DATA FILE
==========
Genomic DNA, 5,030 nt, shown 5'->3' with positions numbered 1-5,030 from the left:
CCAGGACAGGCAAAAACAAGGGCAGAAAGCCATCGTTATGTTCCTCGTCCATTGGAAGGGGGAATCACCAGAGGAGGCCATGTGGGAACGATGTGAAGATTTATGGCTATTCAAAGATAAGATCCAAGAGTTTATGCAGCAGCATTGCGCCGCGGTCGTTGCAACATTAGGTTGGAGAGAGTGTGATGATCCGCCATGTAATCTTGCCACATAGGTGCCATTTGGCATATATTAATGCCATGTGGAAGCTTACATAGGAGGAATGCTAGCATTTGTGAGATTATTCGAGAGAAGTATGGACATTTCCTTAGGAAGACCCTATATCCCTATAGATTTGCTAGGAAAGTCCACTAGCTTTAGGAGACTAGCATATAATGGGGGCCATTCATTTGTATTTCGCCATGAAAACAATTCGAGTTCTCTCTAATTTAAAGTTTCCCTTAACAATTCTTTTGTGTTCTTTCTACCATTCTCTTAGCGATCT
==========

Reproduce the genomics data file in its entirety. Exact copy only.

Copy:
Genomic DNA, 5,030 nt, shown 5'->3' with positions numbered 1-5,030 from the left:
CCAGGACAGGCAAAAACAAGGGCAGAAAGCCATCGTTATGTTCCTCGTCCATTGGAAGGGGGAATCACCAGAGGAGGCCATGTGGGAACGATGTGAAGATTTATGGCTATTCAAAGATAAGATCCAAGAGTTTATGCAGCAGCATTGCGCCGCGGTCGTTGCAACATTAGGTTGGAGAGAGTGTGATGATCCGCCATGTAATCTTGCCACATAGGTGCCATTTGGCATATATTAATGCCATGTGGAAGCTTACATAGGAGGAATGCTAGCATTTGTGAGATTATTCGAGAGAAGTATGGACATTTCCTTAGGAAGACCCTATATCCCTATAGATTTGCTAGGAAAGTCCACTAGCTTTAGGAGACTAGCATATAATGGGGGCCATTCATTTGTATTTCGCCATGAAAACAATTCGAGTTCTCTCTAATTTAAAGTTTCCCTTAACAATTCTTTTGTGTTCTTTCTACCATTCTCTTAGCGATCT